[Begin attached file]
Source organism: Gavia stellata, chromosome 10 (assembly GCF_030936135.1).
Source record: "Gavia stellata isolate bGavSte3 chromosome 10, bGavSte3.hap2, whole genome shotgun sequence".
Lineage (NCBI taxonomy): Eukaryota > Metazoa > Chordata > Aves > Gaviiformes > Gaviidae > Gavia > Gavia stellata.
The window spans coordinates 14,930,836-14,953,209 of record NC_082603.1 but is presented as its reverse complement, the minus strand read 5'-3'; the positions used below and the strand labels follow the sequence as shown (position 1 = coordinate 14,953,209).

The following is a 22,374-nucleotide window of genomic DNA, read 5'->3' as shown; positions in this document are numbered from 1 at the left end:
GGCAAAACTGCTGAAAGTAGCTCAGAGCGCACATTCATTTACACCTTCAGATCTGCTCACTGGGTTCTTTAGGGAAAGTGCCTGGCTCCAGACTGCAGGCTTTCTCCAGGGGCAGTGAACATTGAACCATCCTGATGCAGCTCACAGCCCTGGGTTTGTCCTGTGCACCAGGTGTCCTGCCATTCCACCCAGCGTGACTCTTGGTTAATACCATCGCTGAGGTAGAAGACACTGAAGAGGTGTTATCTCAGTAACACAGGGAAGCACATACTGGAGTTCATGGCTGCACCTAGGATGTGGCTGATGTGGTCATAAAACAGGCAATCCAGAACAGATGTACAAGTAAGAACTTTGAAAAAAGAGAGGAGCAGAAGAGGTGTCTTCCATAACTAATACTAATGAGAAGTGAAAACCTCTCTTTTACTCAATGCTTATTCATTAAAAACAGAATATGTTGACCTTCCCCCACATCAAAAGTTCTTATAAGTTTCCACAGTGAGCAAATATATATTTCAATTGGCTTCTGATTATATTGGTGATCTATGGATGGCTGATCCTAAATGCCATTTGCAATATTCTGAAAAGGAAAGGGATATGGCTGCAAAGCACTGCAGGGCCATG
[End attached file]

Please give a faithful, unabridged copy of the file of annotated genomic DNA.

Source organism: Gavia stellata, chromosome 10 (assembly GCF_030936135.1).
Source record: "Gavia stellata isolate bGavSte3 chromosome 10, bGavSte3.hap2, whole genome shotgun sequence".
Lineage (NCBI taxonomy): Eukaryota > Metazoa > Chordata > Aves > Gaviiformes > Gaviidae > Gavia > Gavia stellata.
The window spans coordinates 14,930,836-14,953,209 of record NC_082603.1 but is presented as its reverse complement, the minus strand read 5'-3'; the positions used below and the strand labels follow the sequence as shown (position 1 = coordinate 14,953,209).

The following is a 22,374-nucleotide window of genomic DNA, read 5'->3' as shown; positions in this document are numbered from 1 at the left end:
GGCAAAACTGCTGAAAGTAGCTCAGAGCGCACATTCATTTACACCTTCAGATCTGCTCACTGGGTTCTTTAGGGAAAGTGCCTGGCTCCAGACTGCAGGCTTTCTCCAGGGGCAGTGAACATTGAACCATCCTGATGCAGCTCACAGCCCTGGGTTTGTCCTGTGCACCAGGTGTCCTGCCATTCCACCCAGCGTGACTCTTGGTTAATACCATCGCTGAGGTAGAAGACACTGAAGAGGTGTTATCTCAGTAACACAGGGAAGCACATACTGGAGTTCATGGCTGCACCTAGGATGTGGCTGATGTGGTCATAAAACAGGCAATCCAGAACAGATGTACAAGTAAGAACTTTGAAAAAAGAGAGGAGCAGAAGAGGTGTCTTCCATAACTAATACTAATGAGAAGTGAAAACCTCTCTTTTACTCAATGCTTATTCATTAAAAACAGAATATGTTGACCTTCCCCCACATCAAAAGTTCTTATAAGTTTCCACAGTGAGCAAATATATATTTCAATTGGCTTCTGATTATATTGGTGATCTATGGATGGCTGATCCTAAATGCCATTTGCAATATTCTGAAAAGGAAAGGGATATGGCTGCAAAGCACTGCAGGGCCATG